Men use health services less often than women and frequently delay seeking help even if experiencing serious health problems. This may put men at higher risk for developing serious health problems which, in part, may explain men's higher rates of some serious illnesses and shorter life span relative to women. This paper identifies factors that contribute to health care utilisation in a cohort of Australian men by exploring associations between socio-economic, health and lifestyle factors and the use of general practitioner (GP) services.
We used data from Ten to Men, the Australian Longitudinal Study on Male Health. Health care utilisation was defined in two ways: at least one GP visit in the past 12 months and having at least yearly health check-ups with a doctor. Associations between these two measures and a range of contextual socio demographic factors (education, location, marital status, country of birth, employment, financial problems etc.) as well as individual health and lifestyle factors (self-rated health, smoking, drinking, healthy weight, pain medication) were examined using logistic regression analysis. The sample included 13,763 adult men aged 18 to 55 years. Analysis was stratified by age (18 to 34 year versus 35 to 55 years).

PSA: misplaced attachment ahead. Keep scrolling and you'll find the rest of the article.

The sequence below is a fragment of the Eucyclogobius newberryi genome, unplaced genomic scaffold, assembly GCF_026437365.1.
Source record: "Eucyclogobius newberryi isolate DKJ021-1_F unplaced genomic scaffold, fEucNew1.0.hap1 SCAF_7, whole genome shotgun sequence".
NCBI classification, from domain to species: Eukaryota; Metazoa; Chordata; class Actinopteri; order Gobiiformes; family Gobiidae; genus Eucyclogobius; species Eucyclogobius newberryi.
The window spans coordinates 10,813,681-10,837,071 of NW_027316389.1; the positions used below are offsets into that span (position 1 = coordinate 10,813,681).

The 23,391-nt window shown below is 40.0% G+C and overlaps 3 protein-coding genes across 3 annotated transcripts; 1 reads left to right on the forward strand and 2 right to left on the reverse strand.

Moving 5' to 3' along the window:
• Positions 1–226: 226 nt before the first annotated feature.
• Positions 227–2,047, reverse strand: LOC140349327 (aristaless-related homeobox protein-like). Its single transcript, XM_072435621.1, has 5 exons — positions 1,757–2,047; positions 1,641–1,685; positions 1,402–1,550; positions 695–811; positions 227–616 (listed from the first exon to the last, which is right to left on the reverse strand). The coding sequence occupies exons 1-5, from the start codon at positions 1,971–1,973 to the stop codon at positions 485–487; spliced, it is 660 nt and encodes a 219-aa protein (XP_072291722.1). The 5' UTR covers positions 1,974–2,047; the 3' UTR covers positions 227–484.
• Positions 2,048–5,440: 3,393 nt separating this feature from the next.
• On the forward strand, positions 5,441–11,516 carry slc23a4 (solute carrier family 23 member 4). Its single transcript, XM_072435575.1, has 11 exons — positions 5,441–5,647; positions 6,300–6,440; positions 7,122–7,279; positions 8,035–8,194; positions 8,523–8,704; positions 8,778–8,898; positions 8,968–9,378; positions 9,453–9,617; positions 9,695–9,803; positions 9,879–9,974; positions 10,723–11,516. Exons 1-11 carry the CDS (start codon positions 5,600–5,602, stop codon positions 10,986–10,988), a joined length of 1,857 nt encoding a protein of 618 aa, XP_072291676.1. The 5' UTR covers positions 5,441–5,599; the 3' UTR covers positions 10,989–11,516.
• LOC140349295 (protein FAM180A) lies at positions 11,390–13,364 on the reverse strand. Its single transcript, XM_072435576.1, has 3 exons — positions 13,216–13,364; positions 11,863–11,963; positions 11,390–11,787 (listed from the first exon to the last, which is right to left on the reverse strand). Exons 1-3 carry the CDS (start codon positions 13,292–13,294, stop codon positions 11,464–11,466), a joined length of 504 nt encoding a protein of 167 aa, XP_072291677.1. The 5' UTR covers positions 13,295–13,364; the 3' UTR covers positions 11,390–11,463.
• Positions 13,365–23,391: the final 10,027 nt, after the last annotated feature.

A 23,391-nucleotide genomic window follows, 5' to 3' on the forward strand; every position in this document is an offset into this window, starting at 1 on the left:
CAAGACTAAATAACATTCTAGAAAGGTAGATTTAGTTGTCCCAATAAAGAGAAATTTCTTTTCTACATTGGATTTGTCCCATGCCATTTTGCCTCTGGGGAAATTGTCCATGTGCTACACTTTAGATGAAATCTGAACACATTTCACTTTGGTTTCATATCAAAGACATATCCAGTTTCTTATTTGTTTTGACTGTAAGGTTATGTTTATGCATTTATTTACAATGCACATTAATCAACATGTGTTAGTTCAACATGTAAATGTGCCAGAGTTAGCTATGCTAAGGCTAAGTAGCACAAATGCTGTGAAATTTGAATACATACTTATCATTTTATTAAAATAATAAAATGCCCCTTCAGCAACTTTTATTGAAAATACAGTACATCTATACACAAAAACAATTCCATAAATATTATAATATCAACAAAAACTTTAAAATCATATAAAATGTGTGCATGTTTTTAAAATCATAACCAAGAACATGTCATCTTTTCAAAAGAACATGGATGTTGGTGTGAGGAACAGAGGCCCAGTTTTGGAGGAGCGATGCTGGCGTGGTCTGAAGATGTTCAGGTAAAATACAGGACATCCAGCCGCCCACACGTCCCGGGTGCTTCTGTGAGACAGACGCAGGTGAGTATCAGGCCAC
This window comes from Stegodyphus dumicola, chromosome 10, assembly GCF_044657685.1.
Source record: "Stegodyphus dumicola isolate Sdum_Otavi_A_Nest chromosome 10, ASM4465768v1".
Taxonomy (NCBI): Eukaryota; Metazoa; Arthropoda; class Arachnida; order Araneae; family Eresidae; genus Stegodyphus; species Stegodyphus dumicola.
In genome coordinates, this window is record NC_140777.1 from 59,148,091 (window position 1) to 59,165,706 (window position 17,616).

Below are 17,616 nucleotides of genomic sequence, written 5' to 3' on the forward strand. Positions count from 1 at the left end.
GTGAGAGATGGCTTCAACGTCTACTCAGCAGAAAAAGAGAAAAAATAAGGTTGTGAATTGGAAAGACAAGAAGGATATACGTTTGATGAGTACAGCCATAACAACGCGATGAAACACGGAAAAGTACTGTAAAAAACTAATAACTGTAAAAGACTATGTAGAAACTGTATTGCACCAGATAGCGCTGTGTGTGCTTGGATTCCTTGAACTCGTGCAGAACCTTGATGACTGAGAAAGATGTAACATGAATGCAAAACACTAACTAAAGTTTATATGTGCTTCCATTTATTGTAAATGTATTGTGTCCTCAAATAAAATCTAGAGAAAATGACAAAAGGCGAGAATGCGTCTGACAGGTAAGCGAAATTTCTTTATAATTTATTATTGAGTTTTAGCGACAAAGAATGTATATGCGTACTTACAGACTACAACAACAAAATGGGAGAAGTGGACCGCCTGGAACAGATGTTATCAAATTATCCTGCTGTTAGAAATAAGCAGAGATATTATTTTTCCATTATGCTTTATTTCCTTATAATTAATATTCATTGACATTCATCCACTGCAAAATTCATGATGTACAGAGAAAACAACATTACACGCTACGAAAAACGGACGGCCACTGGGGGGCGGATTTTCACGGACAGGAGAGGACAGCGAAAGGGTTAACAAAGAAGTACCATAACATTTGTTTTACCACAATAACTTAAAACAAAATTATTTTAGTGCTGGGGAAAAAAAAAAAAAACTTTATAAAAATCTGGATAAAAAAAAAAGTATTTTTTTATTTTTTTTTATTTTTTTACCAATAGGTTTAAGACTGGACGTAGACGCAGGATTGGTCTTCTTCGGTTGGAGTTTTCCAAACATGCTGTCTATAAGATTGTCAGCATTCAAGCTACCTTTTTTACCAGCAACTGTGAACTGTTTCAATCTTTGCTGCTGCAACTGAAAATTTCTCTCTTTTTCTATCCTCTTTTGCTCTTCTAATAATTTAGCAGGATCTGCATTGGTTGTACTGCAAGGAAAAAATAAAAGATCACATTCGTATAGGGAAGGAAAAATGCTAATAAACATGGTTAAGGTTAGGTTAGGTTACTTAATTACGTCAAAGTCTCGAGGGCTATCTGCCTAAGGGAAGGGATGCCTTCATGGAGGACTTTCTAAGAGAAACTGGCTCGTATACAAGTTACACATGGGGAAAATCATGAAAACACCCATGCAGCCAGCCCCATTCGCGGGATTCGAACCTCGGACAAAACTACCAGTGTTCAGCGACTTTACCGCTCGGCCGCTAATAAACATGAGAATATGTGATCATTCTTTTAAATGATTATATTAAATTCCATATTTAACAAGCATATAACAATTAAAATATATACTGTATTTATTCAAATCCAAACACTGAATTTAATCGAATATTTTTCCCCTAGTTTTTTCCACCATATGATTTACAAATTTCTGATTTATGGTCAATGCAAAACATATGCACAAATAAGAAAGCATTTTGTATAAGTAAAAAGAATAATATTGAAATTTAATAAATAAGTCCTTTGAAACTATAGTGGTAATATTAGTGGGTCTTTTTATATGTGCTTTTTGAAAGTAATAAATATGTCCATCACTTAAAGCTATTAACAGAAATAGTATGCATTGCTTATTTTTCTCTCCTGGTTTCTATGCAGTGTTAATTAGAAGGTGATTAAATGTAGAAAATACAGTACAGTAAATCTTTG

Overall, 81 % (95 % CI: 80.3-81.6) of men saw a GP for consultation in the 12 months prior to the study. The odds of visiting a GP increased with increasing age (p < 0.01), but decreased with increasing remoteness of residence (p < 0.01). Older men, smokers and those who rate their health as excellent were less likely to visit a GP in the last 12 months, but those on daily pain medication or with co-morbidities were more likely to have visited a GP. However, these factors were not associated with consulting a GP in the last 12 months among young men. Overall, 39 % (95 % CI: 38.3-39.9) reported having an annual health check. The odds of having an annual health check increased with increasing age (p < 0.01), but showed no association with area of residence (p = 0.60). Across both age groups, the odds of a regular health check increased with obesity and daily pain medication, but decreased with harmful levels of alcohol consumption.
The majority of men (61 %) did not engage in regular health check-up visits, representing a missed opportunity for preventative health care discussions. Lower consultation rates may translate into lost opportunities to detect and intervene with problems early and this is where men may be missing out compared to women.